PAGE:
Thursday, February 20, 2014

Published? Don't get the big head about it.

A cautionary tale by Ron Argo



In the beginning of my writing career I’ll admit to overplaying the right to call myself an “author”—as in no longer just a “writer.” In 1987, when my agent sold my first ms. to Simon & Schuster for a “nice price” and then put together an auction for the paperback and also selling it to Japan, I rather sat back on my laurels, thinking, “Oh yeah, I’m on my way.”

Things had looked promising from the start. A few years earlier I had mass-mailed 85 queries to mostly NY agencies, and a full 15 responded with offers to represent me/the novel. Granted it was an enticing query, and granted as well in the mid-’80s, some editors still nurtured their writers, as mine would do over the next two years. Agents knew that so they were also patronizing and nurturing to new, promising clients. I was on a roll.

Didn’t have to worry about those pesky details of printing, editing, etc., either, like we have to do now to e-publish a saleable book. S&S had a gaggle of Radcliffe/Vassar girls for that. All I had to do was merely approve or not. (Mind you I did put in a dozen years writing that first book, adding, deleting as if slicing off chunks of my heart, this over and over and over...) Seemed like I got important next-day FedEx envelopes a couple times a week. And they did a job on the book itself—Tom Clancy-large and thick with art inside, beautiful font, sewn bound and printed on cream paper. Tops. Soon the pre-reviews began to roll in, not one negative and several starred. Talk about the proverbial sliver spoon. It was mine.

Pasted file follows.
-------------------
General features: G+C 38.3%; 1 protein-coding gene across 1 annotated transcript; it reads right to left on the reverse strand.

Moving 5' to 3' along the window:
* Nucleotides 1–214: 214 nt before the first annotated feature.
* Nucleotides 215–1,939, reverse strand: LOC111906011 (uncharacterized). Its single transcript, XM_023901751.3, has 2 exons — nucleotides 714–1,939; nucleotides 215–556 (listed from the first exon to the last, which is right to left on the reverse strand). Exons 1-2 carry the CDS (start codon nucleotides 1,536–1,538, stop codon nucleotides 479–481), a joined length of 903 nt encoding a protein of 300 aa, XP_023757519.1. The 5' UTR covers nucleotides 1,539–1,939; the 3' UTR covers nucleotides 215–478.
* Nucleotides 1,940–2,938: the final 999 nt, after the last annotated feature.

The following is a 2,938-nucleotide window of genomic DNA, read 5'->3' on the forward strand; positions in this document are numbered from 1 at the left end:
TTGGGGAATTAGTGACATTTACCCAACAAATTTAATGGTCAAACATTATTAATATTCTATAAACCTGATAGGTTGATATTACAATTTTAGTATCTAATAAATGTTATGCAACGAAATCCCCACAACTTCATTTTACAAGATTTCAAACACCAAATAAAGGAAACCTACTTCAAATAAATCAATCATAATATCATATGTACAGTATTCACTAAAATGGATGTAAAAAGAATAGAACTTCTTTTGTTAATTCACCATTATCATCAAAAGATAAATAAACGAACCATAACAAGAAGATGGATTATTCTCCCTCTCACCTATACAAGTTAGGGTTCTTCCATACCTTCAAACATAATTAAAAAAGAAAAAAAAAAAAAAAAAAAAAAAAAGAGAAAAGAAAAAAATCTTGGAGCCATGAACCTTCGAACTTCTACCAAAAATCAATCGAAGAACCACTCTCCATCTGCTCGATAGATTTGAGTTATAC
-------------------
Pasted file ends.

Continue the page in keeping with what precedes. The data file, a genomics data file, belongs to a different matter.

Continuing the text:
I had this nonchalant attitude and naive concept that the big house would take care of publicity with the promised $10k advertising budget—well, certainly you’ll understand how I let myself get the big head.

But then, with no notice, the curtain fell and it fell hard. Everything died; the paper auction, no review appeared in the NYTimes or any other major and my editor and agent both grew silent. What happened? I begged to learn. “Your book got lost in the abyss,” was Publicity’s response. “Sorry, s--- happens.” That promised advertising was hijacked, most likely for some other promising writer’s novel. My editor, who had first option on the next “great” novel, a few years later rejected the next one, calling it a monstrosity, or such, when the real reason had been that I was now a dreaded “midlister” so they didn’t want to gamble on me again.

My NY agent dropped me too.

But what actually happened to bring things to such a sudden halt? The following is your answer: I held only two local book signings and gave one interview in the LATimes. I turned down the San Diego paper’s interviewer because of a personality difference—just didn’t like the guy’s manners. My bad on that one. So it was my lack of serious participation in the book’s publicity that was the main reason for the novel’s fall from grace.

With a loss of confidence, I wrote only three novels over the next 20 years. During that time I solicited 70-90 agencies with each new novel. Over those decades I gained thick files of rejections, and a few near hooks here and there, which kept me going. Those mss. collected dust.